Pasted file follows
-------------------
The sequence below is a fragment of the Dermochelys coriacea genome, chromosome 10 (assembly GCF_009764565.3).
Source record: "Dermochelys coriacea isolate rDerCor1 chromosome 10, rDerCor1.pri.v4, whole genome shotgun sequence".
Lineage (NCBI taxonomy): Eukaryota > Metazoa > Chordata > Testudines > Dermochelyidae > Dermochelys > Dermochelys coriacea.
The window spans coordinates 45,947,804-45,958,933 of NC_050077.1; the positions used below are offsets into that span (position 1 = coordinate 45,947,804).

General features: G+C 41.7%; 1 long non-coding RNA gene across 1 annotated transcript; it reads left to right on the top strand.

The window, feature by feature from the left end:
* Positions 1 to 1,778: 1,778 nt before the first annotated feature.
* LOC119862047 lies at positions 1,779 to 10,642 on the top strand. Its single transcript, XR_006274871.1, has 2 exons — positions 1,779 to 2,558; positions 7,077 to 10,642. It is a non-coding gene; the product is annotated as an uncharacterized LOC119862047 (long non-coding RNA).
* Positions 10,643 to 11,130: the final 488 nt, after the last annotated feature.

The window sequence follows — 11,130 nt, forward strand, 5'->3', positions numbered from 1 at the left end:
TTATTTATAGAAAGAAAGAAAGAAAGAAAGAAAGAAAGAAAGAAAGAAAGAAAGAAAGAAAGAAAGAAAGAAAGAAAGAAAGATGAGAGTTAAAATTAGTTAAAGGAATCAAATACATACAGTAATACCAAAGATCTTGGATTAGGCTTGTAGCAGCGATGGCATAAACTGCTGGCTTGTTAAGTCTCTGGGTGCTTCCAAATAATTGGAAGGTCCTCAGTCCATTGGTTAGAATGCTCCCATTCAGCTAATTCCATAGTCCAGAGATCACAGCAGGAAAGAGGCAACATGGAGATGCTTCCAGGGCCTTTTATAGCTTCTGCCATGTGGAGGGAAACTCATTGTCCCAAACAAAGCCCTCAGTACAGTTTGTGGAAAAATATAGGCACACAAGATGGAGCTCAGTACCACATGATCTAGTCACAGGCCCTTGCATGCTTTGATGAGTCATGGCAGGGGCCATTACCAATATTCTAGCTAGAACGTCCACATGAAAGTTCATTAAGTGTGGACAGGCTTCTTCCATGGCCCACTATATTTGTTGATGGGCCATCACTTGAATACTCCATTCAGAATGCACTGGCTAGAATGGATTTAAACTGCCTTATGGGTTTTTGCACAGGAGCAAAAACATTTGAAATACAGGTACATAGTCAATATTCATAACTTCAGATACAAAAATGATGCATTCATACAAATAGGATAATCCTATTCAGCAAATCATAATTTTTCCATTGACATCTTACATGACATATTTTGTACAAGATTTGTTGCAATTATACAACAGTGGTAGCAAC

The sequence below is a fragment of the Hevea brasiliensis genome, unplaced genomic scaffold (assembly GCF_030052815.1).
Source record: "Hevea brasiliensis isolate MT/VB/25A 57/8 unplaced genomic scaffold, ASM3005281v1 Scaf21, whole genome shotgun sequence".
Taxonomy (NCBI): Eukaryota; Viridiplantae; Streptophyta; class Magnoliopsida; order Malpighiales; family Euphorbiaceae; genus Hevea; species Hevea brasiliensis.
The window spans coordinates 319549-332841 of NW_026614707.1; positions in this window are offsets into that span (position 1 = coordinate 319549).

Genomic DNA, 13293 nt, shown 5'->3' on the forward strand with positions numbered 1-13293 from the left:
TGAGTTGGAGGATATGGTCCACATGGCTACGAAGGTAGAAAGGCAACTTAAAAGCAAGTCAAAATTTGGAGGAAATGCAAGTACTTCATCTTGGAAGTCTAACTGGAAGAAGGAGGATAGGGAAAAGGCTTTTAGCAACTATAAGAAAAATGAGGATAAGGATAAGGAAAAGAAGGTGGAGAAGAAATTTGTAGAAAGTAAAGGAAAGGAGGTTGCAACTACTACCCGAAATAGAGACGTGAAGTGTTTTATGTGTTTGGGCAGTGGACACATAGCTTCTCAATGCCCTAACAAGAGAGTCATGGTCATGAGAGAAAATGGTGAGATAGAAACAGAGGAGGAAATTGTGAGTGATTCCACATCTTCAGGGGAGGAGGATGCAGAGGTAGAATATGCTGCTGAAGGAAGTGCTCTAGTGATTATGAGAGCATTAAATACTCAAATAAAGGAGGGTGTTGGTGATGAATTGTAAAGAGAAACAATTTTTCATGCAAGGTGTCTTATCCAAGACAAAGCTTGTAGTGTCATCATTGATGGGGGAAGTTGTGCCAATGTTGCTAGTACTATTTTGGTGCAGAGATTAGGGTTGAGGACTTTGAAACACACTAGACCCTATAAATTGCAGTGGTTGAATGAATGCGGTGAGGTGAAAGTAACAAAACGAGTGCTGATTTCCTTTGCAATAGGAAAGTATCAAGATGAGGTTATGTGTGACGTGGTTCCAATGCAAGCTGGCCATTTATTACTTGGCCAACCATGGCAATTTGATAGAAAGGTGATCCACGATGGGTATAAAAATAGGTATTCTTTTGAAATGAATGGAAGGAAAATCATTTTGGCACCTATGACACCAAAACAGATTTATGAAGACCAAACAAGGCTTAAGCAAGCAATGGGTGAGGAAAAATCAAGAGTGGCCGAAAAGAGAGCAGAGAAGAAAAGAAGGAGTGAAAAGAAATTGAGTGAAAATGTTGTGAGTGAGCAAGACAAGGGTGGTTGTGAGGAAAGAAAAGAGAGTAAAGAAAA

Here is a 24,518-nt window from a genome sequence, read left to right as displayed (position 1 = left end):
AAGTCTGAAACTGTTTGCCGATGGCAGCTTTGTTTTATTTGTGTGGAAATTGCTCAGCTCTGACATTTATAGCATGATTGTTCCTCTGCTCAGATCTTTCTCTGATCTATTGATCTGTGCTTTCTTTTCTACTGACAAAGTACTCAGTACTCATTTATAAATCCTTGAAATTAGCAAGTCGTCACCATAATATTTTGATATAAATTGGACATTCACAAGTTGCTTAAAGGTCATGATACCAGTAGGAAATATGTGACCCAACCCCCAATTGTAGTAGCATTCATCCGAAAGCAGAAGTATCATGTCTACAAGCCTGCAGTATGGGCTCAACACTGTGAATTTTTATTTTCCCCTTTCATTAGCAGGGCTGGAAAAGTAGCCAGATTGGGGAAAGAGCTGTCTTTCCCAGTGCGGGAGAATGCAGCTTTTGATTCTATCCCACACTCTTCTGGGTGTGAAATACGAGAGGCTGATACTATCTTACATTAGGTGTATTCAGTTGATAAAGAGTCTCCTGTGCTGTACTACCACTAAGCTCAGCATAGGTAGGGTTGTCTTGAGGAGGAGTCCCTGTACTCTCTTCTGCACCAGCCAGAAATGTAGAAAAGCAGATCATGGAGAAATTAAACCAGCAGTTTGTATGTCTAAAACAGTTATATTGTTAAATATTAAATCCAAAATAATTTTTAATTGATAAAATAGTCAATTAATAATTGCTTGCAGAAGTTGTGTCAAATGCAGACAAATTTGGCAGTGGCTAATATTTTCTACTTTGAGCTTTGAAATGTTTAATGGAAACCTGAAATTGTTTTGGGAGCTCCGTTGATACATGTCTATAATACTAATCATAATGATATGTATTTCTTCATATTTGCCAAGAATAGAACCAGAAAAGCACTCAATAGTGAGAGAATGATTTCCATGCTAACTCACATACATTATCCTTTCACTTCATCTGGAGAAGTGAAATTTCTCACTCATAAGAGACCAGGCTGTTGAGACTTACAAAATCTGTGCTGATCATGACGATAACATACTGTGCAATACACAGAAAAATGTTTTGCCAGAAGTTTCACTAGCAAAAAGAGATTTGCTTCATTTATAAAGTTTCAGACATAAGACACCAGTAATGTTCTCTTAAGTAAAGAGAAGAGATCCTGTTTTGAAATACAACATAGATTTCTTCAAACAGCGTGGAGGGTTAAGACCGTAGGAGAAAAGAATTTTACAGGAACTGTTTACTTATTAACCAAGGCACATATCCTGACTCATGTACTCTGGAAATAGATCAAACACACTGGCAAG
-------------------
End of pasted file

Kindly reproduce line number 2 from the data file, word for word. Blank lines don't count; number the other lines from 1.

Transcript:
Source record: "Dermochelys coriacea isolate rDerCor1 chromosome 10, rDerCor1.pri.v4, whole genome shotgun sequence".